demand for automobiles is extremely strongremain strong for many years although the supplyrapidly. housand automobilesby individuals. Soviet automobiles0 rublesor theor the Volga, the largestcar sold to individuals. Even the smallestears total income of the working man. oderately priced car in the USo about six months earnings for anworker. Soviet cars must be purchased inis no credit. Buyers may pay in one lump sum orpayments up to time of delivery.
should address the quality problem briefly. In-
and particularly of consumer goods-any discussion of Soviet products/comments on poor quality
early constant refrain. There are, of course, a
few exceptions, but most products are sub-standard. Why do
plant managers not try to improve quality? Because the
emphasis is on meeting the plan, and the plan invariably
is for quantity. Managers are not rewarded for quality.
Ho matter thatercent of the shoe factory's output is classed
defective, it still has been produced. Window glass is a
enormous production, continual shortages. Why?
The latest review saysercent arrives brokenplant '
managers want to produce more square meters, hence it gets
thinner and thinner. Repetitive clothing styles are another
example. Hats, oae stylejonlyy'* Furthermore, controlled,
centrally set prices mean no incentive. Everyone is familiar
with the so called "technology" lag, the slowness in devising and introducing new equipment and techniques.
western standards, the supply of personal and
household services available to consumers is still extremely limited. Nevertheless, marked progress has been made in the range and quality of services provided. One can get clothing dry cleaned now, one doesn't have to remove buttons before sending clothes to the laundry. On the other hand, the total value of state supplied services0 amounted to onlyubles er capitaat Soviet prices enoughan toaircut every other week oroman to have her hair washed and set sevenear, and housing conditions are probably tho most distressing aspect of Soviet life.
achievements in health and educationand well known:
Teachers (thousands) 2
Students (per teacher) 3
Quality particularly in the health area remains below desired levels.
ould like to talkunber of topics loosely aggregated as living conditions housing, shopping, education and medical services, child care, and so on.ew slides to show you what housing looks like, what traffic conditions are, and what the average shopper faces. We'll go quickly through thenterrupt if yound then discuss the topics in more detail.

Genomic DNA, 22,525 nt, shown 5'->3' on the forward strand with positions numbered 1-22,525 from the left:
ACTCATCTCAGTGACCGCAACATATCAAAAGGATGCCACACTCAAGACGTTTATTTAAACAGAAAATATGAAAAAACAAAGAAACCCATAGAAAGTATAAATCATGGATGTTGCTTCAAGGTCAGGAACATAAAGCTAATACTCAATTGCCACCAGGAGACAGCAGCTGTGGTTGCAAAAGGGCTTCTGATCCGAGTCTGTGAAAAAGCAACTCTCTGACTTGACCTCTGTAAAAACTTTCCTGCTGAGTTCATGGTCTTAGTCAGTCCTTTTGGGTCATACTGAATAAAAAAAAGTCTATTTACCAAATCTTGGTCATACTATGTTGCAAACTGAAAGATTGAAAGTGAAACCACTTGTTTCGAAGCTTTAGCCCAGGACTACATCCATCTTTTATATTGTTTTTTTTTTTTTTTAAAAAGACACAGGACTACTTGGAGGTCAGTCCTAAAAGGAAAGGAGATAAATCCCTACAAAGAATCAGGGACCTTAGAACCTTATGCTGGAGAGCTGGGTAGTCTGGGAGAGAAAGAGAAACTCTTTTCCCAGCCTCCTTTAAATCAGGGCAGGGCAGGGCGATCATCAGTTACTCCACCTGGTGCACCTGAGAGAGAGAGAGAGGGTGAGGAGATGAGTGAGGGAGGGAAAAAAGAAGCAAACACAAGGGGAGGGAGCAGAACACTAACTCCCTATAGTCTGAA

begin with housing. Urbanization hasgrowing strain on the supply of housing.
of the total populationillion) now live in cities. Despite tremendous quantities of construction concentrated in urban areasthe stock more than doubled1he average space8 m7selow the minimum standard set soon after the revolution. Housing space ishat in the United States.
is broadly dividedypesprivate
Stateaostly urban areas
aiting lists, some favoritism, wait fromr more years necessary
are low, under 5%
type of state housing
associationumber of Soviet citizens
in equal shares overo 20
own,ubles monthly and
onthly for upkeep comparedonthly for state)
quantity declining,n 71
small cities, rural areas
con be purchased
state or private
highly luxrious to very primative 3. By Western standards, quality is shoddy and
design unimaginative. Priority is to quantity and not quality. Moreover,f urban state housing still is without running water and seweragefor all housing, rural and urban, the figure is probably ubstantial percentage of urban apartments involve the sharing of kitchens and bathrooms. j, it is planned thatercent of the people in state housing will be in single fard ly apartments.
4* Daily difficulty of shopping for food and other consumer goods
stores and collective farm markets
from hoine-produced to purchased
strains the system
self service, suspected dis-
for products and cashiers
- compounded by shortages,
everyone *'on the alertH "where did you find that"
generally poor quality (as discussed before)
miniscule variety and
kinds of shoeshere
oupons, hard currency -
for priveleged personnel, diplomats and
lackunier credit for desired durables though some available for items in good supply
oi services partially met by
private sector 5. Education and medical servicesMuch is mace of free and universal education and medical services, and rightly so. But the services are not entirely freenor
- ii -
are they equally available everywhere. School books and supplies must be purchased as well as school uniforms. items also must be paid for. The supply of both kinds of services is far superior in urban areas fckmmural.
All children do begin schoolage 7school is compulsoryears,ontinueore years,eneral secondary education,education is availableelative fewis closely controlled by the state.
Medical emphasis is on prevention rather than cure, system of polyclinics.
"does not existocialist economy"
cannot be measured
prices bid up in collective farm market [
complaints of higher prices on "same" goods
tolkach or expediter
bribes for all sorts of services, to get
a higher place on the housing or car list
housing materials, food, general
supplies, spare parts
recent Georgia situation
special stores for "privileged"
10. Andopic which might be called "social graces" or daily behavior
difficulties and frustrations result.
in incredible rudeness
shoving and pushing, time spent waiting
theater coat checking
Despite marked progress, daily life stillull sameness everything seems to look alike and people seen on the street seem bored and preoccupied. Thereubstantial degree of unsatisfied demand among the populationemand for quality foods such as meat, fruit and vegetables, and demand for well-made soft and durable goods. The population is more choosy and does refuse poor quality goods. are increasing at the same time as savings accounts are building. All this has an effect on the total economy which is plagued with lowercent more workers than the US but only half the gross national product. Soviel workers are not inspired to greater efforts by the pr.criisa o: mart* money and goods. The economy has not been able to supply the coods so far.Original document.